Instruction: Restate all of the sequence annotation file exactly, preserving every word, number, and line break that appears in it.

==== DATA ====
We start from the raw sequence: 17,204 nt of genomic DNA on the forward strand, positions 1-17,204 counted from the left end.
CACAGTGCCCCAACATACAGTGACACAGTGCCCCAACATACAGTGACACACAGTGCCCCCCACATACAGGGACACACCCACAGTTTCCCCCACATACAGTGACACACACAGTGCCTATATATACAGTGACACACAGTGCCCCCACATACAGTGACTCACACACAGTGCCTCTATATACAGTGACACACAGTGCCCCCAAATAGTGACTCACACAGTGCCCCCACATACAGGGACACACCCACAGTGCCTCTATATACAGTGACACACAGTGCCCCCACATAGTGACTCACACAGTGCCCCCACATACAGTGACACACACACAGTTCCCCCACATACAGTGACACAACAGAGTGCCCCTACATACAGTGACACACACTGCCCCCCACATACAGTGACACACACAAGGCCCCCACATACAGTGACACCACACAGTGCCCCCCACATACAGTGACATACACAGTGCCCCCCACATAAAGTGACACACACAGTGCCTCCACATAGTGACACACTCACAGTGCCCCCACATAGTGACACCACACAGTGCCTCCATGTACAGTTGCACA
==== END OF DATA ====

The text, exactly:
We start from the raw sequence: 17,204 nt of genomic DNA on the forward strand, positions 1-17,204 counted from the left end.
CACAGTGCCCCAACATACAGTGACACAGTGCCCCAACATACAGTGACACACAGTGCCCCCCACATACAGGGACACACCCACAGTTTCCCCCACATACAGTGACACACACAGTGCCTATATATACAGTGACACACAGTGCCCCCACATACAGTGACTCACACACAGTGCCTCTATATACAGTGACACACAGTGCCCCCAAATAGTGACTCACACAGTGCCCCCACATACAGGGACACACCCACAGTGCCTCTATATACAGTGACACACAGTGCCCCCACATAGTGACTCACACAGTGCCCCCACATACAGTGACACACACACAGTTCCCCCACATACAGTGACACAACAGAGTGCCCCTACATACAGTGACACACACTGCCCCCCACATACAGTGACACACACAAGGCCCCCACATACAGTGACACCACACAGTGCCCCCCACATACAGTGACATACACAGTGCCCCCCACATAAAGTGACACACACAGTGCCTCCACATAGTGACACACTCACAGTGCCCCCACATAGTGACACCACACAGTGCCTCCATGTACAGTTGCACA